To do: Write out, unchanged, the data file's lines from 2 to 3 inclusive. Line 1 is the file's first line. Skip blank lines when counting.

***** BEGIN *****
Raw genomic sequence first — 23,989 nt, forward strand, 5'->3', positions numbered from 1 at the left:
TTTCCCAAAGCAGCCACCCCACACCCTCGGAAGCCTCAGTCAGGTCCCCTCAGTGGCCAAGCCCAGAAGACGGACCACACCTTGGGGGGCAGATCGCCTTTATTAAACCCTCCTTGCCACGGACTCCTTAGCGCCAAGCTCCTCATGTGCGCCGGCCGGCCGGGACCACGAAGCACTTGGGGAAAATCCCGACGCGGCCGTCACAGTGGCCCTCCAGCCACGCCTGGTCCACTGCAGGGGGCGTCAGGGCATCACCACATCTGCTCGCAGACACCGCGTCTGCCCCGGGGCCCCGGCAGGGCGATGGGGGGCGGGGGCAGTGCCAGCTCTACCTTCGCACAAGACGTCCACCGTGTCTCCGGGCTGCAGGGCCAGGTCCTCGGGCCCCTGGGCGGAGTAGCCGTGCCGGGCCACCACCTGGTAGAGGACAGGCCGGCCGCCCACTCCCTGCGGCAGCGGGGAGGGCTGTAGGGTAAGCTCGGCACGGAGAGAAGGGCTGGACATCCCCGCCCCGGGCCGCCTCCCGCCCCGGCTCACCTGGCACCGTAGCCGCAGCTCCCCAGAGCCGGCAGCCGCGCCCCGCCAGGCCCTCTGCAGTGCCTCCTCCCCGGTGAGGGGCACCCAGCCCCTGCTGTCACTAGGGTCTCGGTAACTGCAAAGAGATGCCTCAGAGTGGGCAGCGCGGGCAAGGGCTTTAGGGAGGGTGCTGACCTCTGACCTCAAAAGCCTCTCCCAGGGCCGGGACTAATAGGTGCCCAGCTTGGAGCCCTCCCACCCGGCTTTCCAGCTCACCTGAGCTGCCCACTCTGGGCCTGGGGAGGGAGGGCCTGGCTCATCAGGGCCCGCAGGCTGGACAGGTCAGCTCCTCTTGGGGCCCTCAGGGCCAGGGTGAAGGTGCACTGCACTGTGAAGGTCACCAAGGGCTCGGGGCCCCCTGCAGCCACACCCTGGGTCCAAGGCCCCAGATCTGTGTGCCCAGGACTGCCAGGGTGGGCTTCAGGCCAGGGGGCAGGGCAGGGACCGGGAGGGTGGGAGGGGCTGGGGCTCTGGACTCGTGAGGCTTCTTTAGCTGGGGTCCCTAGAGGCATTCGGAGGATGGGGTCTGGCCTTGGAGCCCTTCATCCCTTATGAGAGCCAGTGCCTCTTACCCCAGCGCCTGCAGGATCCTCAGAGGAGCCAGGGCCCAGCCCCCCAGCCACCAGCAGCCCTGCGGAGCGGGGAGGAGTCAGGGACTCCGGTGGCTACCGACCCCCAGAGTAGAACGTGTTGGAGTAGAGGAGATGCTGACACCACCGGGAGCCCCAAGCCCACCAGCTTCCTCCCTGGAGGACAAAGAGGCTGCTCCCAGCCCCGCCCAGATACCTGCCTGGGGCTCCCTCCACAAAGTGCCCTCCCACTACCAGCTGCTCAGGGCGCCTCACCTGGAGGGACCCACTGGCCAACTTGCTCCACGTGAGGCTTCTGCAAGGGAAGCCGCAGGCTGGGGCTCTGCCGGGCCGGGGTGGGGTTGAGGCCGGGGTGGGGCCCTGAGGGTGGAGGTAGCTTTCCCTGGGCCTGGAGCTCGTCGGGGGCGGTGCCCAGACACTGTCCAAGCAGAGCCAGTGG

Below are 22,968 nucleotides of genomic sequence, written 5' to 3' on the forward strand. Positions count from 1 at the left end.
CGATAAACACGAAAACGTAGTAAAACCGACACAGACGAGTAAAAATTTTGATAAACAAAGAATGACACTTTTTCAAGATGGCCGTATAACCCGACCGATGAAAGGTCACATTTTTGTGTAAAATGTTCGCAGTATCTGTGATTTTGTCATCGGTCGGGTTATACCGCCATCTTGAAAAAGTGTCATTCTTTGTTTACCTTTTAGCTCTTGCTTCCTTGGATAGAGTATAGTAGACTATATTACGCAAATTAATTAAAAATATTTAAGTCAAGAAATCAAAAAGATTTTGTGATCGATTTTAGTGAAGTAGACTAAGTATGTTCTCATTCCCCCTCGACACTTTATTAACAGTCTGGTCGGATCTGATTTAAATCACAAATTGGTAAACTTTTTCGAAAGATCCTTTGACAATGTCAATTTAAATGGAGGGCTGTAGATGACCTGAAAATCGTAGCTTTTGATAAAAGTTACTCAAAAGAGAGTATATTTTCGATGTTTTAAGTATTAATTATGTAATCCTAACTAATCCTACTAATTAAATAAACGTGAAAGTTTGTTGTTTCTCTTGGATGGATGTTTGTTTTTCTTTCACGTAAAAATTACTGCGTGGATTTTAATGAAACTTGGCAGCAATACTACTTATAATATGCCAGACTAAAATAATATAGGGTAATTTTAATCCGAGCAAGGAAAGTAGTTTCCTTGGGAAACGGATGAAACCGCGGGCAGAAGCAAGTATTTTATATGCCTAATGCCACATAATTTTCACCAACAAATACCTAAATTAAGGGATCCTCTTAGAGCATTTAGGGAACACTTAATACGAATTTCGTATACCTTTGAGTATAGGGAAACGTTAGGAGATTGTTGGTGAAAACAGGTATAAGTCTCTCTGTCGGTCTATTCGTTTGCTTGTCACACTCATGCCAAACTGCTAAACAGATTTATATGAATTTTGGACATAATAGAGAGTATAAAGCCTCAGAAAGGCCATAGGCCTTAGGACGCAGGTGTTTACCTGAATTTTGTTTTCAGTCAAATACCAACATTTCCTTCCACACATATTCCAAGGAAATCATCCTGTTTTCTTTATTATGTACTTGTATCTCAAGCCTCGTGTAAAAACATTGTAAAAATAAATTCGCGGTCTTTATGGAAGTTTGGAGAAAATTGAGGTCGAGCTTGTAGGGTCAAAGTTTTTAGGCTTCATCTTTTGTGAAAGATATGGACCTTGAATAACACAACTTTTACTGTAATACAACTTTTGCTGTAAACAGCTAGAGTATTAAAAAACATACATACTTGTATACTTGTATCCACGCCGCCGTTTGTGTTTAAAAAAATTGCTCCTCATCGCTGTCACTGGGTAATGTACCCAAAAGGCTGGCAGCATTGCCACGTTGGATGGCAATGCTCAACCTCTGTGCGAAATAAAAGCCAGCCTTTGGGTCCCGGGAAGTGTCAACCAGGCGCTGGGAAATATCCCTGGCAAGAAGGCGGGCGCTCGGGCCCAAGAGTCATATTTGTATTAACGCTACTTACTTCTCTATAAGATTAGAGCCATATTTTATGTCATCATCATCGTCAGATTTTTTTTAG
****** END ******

TTTCCCAAAGCAGCCACCCCACACCCTCGGAAGCCTCAGTCAGGTCCCCTCAGTGGCCAAGCCCAGAAGACGGACCACACCTTGGGGGGCAGATCGCCTTTATTAAACCCTCCTTGCCACGGACTCCTTAGCGCCAAGCTCCTCATGTGCGCCGGCCGGCCGGGACCACGAAGCACTTGGGGAAAATCCCGACGCGGCCGTCACAGTGGCCCTCCAGCCACGCCTGGTCCACTGCAGGGGGCGTCAGGGCATCACCACATCTGCTCGCAGACACCGCGTCTGCCCCGGGGCCCCGGCAGGGCGATGGGGGGCGGGGGCAGTGCCAGCTCTACCTTCGCACAAGACGTCCACCGTGTCTCCGGGCTGCAGGGCCAGGTCCTCGGGCCCCTGGGCGGAGTAGCCGTGCCGGGCCACCACCTGGTAGAGGACAGGCCGGCCGCCCACTCCCTGCGGCAGCGGGGAGGGCTGTAGGGTAAGCTCGGCACGGAGAGAAGGGCTGGACATCCCCGCCCCGGGCCGCCTCCCGCCCCGGCTCACCTGGCACCGTAGCCGCAGCTCCCCAGAGCCGGCAGCCGCGCCCCGCCAGGCCCTCTGCAGTGCCTCCTCCCCGGTGAGGGGCACCCAGCCCCTGCTGTCACTAGGGTCTCGGTAACTGCAAAGAGATGCCTCAGAGTGGGCAGCGCGGGCAAGGGCTTTAGGGAGGGTGCTGACCTCTGACCTCAAAAGCCTCTCCCAGGGCCGGGACTAATAGGTGCCCAGCTTGGAGCCCTCCCACCCGGCTTTCCAGCTCACCTGAGCTGCCCACTCTGGGCCTGGGGAGGGAGGGCCTGGCTCATCAGGGCCCGCAGGCTGGACAGGTCAGCTCCTCTTGGGGCCCTCAGGGCCAGGGTGAAGGTGCACTGCACTGTGAAGGTCACCAAGGGCTCGGGGCCCCCTGCAGCCACACCCTGGGTCCAAGGCCCCAGATCTGTGTGCCCAGGACTGCCAGGGTGGGCTTCAGGCCAGGGGGCAGGGCAGGGACCGGGAGGGTGGGAGGGGCTGGGGCTCTGGACTCGTGAGGCTTCTTTAGCTGGGGTCCCTAGAGGCATTCGGAGGATGGGGTCTGGCCTTGGAGCCCTTCATCCCTTATGAGAGCCAGTGCCTCTTACCCCAGCGCCTGCAGGATCCTCAGAGGAGCCAGGGCCCAGCCCCCCAGCCACCAGCAGCCCTGCGGAGCGGGGAGGAGTCAGGGACTCCGGTGGCTACCGACCCCCAGAGTAGAACGTGTTGGAGTAGAGGAGATGCTGACACCACCGGGAGCCCCAAGCCCACCAGCTTCCTCCCTGGAGGACAAAGAGGCTGCTCCCAGCCCCGCCCAGATACCTGCCTGGGGCTCCCTCCACAAAGTGCCCTCCCACTACCAGCTGCTCAGGGCGCCTCACCTGGAGGGACCCACTGGCCAACTTGCTCCACGTGAGGCTTCTGCAAGGGAAGCCGCAGGCTGGGGCTCTGCCGGGCCGGGGTGGGGTTGAGGCCGGGGTGGGGCCCTGAGGGTGGAGGTAGCTTTCCCTGGGCCTGGAGCTCGTCGGGGGCGGTGCCCAGACACTGTCCAAGCAGAGCCAGTGG

Below are 22,968 nucleotides of genomic sequence, written 5' to 3' on the forward strand. Positions count from 1 at the left end.